All of the income gains in 2005 went to the top 10 percent of households, while the bottom 90 percent of households saw income declines. (EPI Snapshot, March 28, 2007)

Unprecedented levels of capital income are fueling inequality in the current business cycle. In the third quarter of 2006, the share of corporate income going to capital (profits and interest) hit an all-time high of 23 percent, with the remaining 77 percent going to employee compensation. Since capital income disproportionately goes to the top of the income scale, this shift towards capital income increases the income gap. (EPI Snapshot, Jan. 17, 2007)


Source: Thomas Piketty and Emmanuel Saez, “Income Inequality in the United States, 1913-1998,” Quarterly Journal of Economics, 118(1), 2003. Updated to 2005 at http://emlab.berkeley.edu/users/saez.
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Source: U.S. Census Bureau, Historical Income Tables, Table F-3.
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Source: Analysis of U.S. Census Bureau data in Economic Policy Institute, The State of Working America 1994-95 (M.E. Sharpe: 1994) p. 37.
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Source: Congressional Budget Office, Historical Effective Federal Tax Rates: 1979 to 2004, Table 1C, December 2006.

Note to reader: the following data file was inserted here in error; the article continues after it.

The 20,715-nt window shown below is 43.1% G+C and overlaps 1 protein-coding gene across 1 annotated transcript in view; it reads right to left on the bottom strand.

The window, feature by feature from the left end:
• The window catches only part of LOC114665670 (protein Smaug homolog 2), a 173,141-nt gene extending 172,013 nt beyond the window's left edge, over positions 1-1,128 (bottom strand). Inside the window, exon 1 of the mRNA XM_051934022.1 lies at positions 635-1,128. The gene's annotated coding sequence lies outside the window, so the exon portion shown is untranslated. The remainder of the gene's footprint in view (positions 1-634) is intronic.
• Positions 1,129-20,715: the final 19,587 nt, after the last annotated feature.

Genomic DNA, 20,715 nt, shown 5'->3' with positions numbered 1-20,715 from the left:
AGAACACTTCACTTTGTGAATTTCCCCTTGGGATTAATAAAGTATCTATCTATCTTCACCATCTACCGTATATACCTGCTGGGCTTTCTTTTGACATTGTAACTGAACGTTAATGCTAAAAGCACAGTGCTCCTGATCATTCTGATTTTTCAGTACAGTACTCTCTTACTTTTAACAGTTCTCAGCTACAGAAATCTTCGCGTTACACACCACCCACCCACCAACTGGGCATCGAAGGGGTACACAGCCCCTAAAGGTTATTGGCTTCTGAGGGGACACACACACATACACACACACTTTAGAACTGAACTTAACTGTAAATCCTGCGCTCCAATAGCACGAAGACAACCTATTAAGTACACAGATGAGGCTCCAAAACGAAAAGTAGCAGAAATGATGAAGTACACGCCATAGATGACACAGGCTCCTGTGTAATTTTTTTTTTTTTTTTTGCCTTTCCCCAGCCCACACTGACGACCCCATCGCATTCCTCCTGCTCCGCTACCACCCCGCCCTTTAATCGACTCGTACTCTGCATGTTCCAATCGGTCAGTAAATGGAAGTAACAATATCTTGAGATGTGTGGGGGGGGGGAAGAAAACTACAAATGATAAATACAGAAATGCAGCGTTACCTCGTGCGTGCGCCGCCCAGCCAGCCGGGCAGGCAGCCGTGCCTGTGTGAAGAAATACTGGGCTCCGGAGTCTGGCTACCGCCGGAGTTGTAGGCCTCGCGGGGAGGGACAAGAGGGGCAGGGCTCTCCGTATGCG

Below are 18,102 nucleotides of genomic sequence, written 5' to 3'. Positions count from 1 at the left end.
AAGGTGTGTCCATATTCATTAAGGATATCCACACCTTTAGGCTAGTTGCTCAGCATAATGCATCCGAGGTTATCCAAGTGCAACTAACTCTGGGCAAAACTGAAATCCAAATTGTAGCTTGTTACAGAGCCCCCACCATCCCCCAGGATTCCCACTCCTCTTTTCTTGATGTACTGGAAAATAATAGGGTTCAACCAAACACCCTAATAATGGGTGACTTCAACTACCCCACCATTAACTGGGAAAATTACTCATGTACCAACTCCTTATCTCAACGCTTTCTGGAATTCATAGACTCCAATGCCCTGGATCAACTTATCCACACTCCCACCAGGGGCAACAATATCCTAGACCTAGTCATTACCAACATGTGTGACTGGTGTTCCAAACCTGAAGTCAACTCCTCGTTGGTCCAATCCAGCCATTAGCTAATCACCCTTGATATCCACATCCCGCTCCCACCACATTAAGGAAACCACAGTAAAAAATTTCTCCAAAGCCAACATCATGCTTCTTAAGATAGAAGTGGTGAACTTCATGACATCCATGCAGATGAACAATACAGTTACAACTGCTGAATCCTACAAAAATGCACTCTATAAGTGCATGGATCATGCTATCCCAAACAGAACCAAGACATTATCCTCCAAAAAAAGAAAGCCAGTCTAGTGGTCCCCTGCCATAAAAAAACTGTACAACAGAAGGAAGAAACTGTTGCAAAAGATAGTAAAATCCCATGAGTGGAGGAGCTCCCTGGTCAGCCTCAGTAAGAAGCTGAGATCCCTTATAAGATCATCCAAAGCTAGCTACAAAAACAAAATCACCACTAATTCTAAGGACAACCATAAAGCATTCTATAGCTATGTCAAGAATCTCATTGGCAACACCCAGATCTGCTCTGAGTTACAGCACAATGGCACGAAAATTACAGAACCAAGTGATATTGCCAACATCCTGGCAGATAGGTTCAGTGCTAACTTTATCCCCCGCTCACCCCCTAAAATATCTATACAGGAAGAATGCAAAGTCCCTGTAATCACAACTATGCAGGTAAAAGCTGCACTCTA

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eeeeeeeeeeeeee

Wealth

In 1962, the wealth of the richest one percent of U.S. households was roughly 125 times greater than that of the typical household. By 2004, it was 190 times (EPI, State of Working America 2006-07, Figure 5B).

The richest one percent of U.S. households now owns 34.3 percent of the nation’s private wealth, more than the combined wealth of the bottom 90 percent. The top one percent also owns 36.9 percent of all corporate stock. (EPI, State of Working America 2006-07, Table 5.1 and Figure 5F).

The total inflation-adjusted net worth of the Forbes 400 rose from $470 billion in 1995 to $1.25 Trillion in 2006. (Arthur Kennickel, Federal Reserve Board, Currents and Undercurrents: Changes in the Distribution of Wealth, 1989-2004 (pdf) and Forbes Magazine.)

The U.S. Personal Savings Rate declined from 11.2 percent in 1982 to NEGATIVE 1.1 percent in 2006. (Bureau of Economic Analysis, National Income and Product Accounts, Table 2.1)


Source: Economic Policy Institute, State of Working America 2006-07, Table 5.1, citing Wolff (2006).
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Source: Economic Policy Institute, State of Working America 2006-07, Figure 5F, citing Wolff (2006).
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Source: 1989-2004: Arthur B. Kennickell, “Currents and Undercurrents: Changes in the Distribution of Wealth, 1989-2004,” Federal Reserve Board, Jan. 30, 2006, Table 1. 2005-06: Forbes.com.
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Source: 1922-53: Edward N. Wolff, Top Heavy (New Press: 1996). 1962-2004: Economic Policy Institute, State of Working America 2006-07, Table 5.3, citing Wolff (2006).
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Source: Economic Policy Institute, State of Working America 2006-07, Figure 5b, citing Wolff (2006).